Wycliffe wrote 65 works in English and 96 in Latin. He translated the Bible into English in order to make it accessible to the people. He attacked the ecclesiastical hierarchy. The Church was divided, Clement VII elected by the French clergy in Avignon, and Urban VI, Elected Pope in Rome. The clash between them, was what Wycliffe needed to call the Popes Antichrists. He turned against all the dogmas of the Church: absolution of sins, the host, all were a targets for the attacks of Wycliffe.
Another important point of Wycliffe's criticism was the defense of the "supreme authority" of Scripture and the non-interference of papal opinion about them and the Christian tradition. This principle attacked the pope's authority as representing Peter on earth and bearing the "key of the Church." Wycliffe came to qualify some Popes as antichrists because of this.
One of his principal treatises was the De veritate Sacrae Scripturae (published in 1378). For Wycliffe, unlike the Pope, the scriptures were infallible. This thesis influenced both Lutheranism and Calvinism and its ramifications. One of Wycliffe's last actions was to translate the Bible into English.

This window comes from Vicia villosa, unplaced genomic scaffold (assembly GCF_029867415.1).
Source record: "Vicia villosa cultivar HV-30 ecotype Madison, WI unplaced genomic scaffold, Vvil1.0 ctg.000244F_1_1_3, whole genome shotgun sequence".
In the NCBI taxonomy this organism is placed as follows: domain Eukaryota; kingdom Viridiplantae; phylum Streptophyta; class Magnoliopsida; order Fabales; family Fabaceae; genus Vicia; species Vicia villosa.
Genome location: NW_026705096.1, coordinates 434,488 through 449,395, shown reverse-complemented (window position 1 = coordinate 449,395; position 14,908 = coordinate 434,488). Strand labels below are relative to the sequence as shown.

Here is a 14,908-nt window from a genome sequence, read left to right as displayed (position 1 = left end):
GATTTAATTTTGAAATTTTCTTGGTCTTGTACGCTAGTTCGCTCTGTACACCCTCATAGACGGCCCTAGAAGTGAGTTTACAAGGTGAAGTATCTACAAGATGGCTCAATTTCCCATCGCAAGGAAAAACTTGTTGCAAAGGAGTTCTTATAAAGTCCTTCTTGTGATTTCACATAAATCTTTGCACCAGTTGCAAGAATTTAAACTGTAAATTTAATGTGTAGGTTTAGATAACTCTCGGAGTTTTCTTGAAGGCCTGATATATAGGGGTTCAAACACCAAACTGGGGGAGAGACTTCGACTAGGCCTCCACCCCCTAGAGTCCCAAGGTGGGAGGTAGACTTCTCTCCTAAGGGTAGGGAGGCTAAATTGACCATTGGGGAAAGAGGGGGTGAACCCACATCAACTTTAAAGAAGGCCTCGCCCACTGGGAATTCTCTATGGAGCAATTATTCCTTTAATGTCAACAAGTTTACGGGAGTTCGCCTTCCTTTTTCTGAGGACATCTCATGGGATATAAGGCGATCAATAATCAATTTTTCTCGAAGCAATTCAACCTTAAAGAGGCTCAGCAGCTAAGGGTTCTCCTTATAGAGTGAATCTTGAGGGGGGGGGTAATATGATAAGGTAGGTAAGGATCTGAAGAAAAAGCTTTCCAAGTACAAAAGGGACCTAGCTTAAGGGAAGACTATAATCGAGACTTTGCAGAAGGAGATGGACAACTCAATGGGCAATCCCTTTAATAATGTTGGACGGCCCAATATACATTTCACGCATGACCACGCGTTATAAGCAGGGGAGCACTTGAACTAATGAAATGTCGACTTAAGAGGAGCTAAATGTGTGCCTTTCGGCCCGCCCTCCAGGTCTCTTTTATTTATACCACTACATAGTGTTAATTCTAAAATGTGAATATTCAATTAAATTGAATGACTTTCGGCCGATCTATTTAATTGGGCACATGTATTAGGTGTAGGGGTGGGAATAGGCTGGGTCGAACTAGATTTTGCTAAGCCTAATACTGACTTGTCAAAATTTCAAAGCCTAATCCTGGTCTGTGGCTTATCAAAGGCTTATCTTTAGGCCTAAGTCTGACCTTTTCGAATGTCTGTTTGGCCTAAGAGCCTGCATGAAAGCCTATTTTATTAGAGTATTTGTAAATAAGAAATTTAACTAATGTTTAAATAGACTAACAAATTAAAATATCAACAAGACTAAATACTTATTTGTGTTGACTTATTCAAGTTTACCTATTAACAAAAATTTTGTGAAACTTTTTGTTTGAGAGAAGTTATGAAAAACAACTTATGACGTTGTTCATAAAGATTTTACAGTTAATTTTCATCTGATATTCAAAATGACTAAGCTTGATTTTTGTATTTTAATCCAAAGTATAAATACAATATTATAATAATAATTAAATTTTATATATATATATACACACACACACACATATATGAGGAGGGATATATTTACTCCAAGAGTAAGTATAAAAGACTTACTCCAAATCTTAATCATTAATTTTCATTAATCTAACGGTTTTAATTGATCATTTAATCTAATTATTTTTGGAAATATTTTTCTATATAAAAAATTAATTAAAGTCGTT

The Hundred Years 'War and the peasants' revolt brought about the condemnations of the poor Church. Wycliffe was condemned by the archbishop of Canterbury, although he maintained the position of rector. He continued his work and at the end of his life he wrote "Trialogus," a summary of his theories.
John Wycliffe was a professor at the University of Oxford, a theologian and English religious reformer, considered to be the forerunner of the religious reforms that shook Europe in the 15th and 16th centuries. He worked on the first translation of the Bible into the English language, which became known as the Wycliffe Bible.
He died in Lutterworth, England, on December 31, 1384. In 1415, the Council of Constance ordered his remains to be burned and the ashes cast into the waters of the Swift River, at Lutterworth.
“ebiografia.com” “acessado em: 19/02/2019 / 13pm” (Dilva Frazão)
REVIVAL IS NOT:
Note: Some items related here may even happen during the revival, but isolated is not revival.
. It is not a movement...
WHAT PRECEDES REVIVAL:
. A time of darkness in society
. Hopelessness in people’s hearts
. Coldness in the churches